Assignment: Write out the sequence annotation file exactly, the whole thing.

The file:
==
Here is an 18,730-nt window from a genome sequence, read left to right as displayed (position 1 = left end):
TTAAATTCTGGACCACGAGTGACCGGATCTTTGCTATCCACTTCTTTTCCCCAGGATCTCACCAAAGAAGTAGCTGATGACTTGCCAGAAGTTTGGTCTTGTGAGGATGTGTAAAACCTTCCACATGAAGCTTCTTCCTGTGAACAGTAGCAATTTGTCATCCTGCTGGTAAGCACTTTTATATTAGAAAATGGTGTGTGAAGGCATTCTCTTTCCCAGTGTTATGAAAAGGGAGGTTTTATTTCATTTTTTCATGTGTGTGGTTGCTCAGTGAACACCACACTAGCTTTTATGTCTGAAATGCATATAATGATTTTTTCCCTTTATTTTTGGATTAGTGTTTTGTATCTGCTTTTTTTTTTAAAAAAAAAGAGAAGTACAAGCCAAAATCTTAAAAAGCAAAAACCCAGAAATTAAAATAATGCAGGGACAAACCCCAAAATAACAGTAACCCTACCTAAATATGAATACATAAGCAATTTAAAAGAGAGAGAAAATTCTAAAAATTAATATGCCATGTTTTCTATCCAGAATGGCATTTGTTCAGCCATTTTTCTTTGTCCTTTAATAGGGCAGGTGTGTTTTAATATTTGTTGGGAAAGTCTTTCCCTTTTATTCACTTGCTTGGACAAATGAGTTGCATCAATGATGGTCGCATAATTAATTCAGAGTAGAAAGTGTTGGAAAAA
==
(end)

Here is an 18,730-nt window from a genome sequence, read left to right as displayed (position 1 = left end):
TTAAATTCTGGACCACGAGTGACCGGATCTTTGCTATCCACTTCTTTTCCCCAGGATCTCACCAAAGAAGTAGCTGATGACTTGCCAGAAGTTTGGTCTTGTGAGGATGTGTAAAACCTTCCACATGAAGCTTCTTCCTGTGAACAGTAGCAATTTGTCATCCTGCTGGTAAGCACTTTTATATTAGAAAATGGTGTGTGAAGGCATTCTCTTTCCCAGTGTTATGAAAAGGGAGGTTTTATTTCATTTTTTCATGTGTGTGGTTGCTCAGTGAACACCACACTAGCTTTTATGTCTGAAATGCATATAATGATTTTTTCCCTTTATTTTTGGATTAGTGTTTTGTATCTGCTTTTTTTTTTAAAAAAAAAGAGAAGTACAAGCCAAAATCTTAAAAAGCAAAAACCCAGAAATTAAAATAATGCAGGGACAAACCCCAAAATAACAGTAACCCTACCTAAATATGAATACATAAGCAATTTAAAAGAGAGAGAAAATTCTAAAAATTAATATGCCATGTTTTCTATCCAGAATGGCATTTGTTCAGCCATTTTTCTTTGTCCTTTAATAGGGCAGGTGTGTTTTAATATTTGTTGGGAAAGTCTTTCCCTTTTATTCACTTGCTTGGACAAATGAGTTGCATCAATGATGGTCGCATAATTAATTCAGAGTAGAAAGTGTTGGAAAAA